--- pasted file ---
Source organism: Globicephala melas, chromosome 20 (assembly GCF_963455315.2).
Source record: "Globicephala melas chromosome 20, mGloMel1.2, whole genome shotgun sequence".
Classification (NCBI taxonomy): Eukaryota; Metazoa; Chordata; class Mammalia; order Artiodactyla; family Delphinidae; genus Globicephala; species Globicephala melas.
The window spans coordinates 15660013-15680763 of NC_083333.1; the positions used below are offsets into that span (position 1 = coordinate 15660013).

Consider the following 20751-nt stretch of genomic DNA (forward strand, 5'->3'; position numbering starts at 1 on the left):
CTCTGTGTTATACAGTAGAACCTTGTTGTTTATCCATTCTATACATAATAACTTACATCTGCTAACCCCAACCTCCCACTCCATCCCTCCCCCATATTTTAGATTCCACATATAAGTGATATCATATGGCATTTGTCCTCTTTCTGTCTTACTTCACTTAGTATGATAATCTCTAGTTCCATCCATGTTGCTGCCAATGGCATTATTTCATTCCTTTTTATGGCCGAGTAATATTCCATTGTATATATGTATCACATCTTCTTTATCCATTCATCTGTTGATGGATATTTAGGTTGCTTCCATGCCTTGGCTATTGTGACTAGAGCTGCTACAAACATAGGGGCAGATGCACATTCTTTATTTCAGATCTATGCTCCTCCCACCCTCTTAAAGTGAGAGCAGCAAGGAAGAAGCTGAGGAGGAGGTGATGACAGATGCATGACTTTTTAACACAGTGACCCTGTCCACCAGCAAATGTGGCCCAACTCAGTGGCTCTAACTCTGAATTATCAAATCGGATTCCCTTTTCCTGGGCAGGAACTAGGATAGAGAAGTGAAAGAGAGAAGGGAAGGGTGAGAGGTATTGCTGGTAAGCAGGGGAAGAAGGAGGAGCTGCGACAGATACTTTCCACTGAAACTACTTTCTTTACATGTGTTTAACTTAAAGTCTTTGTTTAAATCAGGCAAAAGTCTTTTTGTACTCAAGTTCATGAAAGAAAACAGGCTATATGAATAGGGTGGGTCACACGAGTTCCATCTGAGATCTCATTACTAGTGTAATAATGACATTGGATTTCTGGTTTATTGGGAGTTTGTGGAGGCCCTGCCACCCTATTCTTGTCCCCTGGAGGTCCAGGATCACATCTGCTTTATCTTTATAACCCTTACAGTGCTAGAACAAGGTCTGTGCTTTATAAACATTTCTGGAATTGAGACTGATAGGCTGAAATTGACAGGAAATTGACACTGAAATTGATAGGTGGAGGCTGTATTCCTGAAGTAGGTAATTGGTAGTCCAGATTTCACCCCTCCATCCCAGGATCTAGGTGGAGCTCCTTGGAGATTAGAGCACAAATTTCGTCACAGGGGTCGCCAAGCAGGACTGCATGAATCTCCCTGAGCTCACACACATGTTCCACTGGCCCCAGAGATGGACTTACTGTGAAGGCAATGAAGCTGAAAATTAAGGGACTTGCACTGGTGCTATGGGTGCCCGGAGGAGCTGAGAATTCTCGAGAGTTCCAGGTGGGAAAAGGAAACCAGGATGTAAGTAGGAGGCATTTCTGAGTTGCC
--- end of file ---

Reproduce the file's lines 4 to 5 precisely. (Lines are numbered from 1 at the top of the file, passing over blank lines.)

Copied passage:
The window spans coordinates 15660013-15680763 of NC_083333.1; the positions used below are offsets into that span (position 1 = coordinate 15660013).

Consider the following 20751-nt stretch of genomic DNA (forward strand, 5'->3'; position numbering starts at 1 on the left):